The idea of the media equation, was extended into the Computers as Social Actors (CASA) paradigm, which focused to a greater degree to our interaction with computers and other interactive digital media. The CASA paradigm suggested that people may unconsciously perceive interactive media as being “intentional social agents” and reading personality, beliefs, and attitudes into them, and more importantly, may be acting on these beliefs. Clifford Nass, particular built a strong line of  empirical work to support this position. Fascinating studies conducted by him (and his students / colleagues) showed that people are polite to computers, read gender and personalities into computers, are flattered by them, treat them as teammates, and get angry and punish them.

This was, as you can imagine, eye opening, mind-boggling stuff, and I could right away see that if Nass and Reeves were right, these studies had  important implications for the design of educational technology.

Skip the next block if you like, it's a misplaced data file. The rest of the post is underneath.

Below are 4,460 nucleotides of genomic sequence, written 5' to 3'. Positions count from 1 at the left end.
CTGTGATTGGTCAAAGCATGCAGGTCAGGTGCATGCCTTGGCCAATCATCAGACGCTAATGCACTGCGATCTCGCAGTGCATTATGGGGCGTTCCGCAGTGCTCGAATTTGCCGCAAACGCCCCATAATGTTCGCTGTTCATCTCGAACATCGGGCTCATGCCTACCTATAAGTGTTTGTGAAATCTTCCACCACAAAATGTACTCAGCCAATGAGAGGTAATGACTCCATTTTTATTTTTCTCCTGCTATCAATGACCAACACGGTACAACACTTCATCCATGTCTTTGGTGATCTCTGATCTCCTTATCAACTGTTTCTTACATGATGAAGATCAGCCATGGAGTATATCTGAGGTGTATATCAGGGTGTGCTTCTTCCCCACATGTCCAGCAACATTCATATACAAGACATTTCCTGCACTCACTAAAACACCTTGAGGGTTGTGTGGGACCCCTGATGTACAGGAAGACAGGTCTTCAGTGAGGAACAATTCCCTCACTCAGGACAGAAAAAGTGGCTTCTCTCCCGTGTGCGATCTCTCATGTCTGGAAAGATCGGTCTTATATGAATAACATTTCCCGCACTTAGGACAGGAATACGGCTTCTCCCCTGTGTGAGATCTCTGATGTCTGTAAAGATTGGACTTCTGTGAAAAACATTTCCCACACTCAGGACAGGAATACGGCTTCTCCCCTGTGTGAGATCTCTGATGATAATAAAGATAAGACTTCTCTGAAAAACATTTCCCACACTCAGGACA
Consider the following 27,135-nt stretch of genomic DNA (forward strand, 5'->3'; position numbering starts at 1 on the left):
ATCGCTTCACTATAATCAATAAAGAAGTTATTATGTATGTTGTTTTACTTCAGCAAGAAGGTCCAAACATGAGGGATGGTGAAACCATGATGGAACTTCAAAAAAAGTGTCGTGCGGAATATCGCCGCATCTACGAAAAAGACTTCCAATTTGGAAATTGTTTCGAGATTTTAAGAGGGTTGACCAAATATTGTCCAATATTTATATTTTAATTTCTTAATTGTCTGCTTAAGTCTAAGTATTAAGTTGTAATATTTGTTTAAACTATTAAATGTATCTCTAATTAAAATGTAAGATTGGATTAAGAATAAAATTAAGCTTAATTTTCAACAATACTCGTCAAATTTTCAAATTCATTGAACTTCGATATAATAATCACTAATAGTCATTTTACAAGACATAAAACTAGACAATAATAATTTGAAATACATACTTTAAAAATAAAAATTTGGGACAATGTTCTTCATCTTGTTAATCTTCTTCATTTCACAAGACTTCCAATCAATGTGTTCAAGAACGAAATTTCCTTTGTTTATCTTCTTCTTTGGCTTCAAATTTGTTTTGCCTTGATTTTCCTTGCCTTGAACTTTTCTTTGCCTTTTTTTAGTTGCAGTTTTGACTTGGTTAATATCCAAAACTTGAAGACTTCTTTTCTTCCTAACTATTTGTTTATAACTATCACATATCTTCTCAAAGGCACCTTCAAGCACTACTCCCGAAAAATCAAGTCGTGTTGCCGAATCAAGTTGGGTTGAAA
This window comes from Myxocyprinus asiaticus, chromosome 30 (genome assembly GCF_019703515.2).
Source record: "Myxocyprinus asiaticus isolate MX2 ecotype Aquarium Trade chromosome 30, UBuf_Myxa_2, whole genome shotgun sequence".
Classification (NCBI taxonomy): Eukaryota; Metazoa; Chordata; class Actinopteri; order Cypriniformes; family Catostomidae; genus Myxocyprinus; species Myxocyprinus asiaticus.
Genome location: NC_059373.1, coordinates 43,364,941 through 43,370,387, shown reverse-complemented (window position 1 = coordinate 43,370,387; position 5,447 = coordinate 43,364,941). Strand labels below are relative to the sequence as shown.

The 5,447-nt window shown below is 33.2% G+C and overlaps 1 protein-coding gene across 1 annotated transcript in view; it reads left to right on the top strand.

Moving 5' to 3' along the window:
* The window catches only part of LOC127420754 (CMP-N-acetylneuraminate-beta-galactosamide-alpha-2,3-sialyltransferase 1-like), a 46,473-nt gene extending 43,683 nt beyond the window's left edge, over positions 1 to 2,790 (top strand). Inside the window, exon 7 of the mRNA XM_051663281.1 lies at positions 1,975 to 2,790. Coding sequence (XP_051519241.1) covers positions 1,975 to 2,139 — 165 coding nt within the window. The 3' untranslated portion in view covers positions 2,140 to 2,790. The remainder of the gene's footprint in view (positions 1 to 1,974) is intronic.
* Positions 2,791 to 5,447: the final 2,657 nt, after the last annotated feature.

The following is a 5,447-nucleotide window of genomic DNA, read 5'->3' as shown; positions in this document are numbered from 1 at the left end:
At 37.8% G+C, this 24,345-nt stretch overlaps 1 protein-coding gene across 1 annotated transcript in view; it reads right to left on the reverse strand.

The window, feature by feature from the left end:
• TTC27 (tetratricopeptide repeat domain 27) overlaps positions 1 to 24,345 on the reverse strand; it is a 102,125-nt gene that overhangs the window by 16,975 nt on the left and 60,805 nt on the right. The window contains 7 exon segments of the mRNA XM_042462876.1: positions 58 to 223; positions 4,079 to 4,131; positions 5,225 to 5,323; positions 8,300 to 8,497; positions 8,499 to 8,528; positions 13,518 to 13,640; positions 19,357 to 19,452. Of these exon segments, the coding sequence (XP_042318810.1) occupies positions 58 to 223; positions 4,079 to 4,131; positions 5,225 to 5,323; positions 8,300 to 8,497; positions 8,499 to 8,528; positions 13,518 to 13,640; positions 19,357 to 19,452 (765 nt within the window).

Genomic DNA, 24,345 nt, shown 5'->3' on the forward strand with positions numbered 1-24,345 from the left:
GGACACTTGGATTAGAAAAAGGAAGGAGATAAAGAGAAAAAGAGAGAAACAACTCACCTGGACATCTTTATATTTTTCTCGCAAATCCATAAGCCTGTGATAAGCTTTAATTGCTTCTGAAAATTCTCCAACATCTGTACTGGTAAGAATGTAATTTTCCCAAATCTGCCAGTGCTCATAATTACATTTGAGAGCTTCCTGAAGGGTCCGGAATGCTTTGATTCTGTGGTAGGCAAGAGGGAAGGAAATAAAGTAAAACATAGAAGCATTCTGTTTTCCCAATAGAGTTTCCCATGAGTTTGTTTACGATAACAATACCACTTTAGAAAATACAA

Thus began a 6 year journey of research and writing that took me through social and evolutionary psychology, the history of comics, the design of agent based learning environments, and exploring the role of etiquette in interacting with digital media. My work was supported through a series of grants and led to multiple conference presentations and publications and the design of a new doctoral seminar. Some studies corroborated the CASA hypothesis and its role in educational contexts, while others offered more complicated results. For instance, in one of my favorite papers, published in 2006, we showed that  participants respond differently to praise and blame feedback from computer evaluators than they do from human evaluators, suggesting the need for a more nuanced theory of interaction with interactive media rather than merely claiming “media=real life.”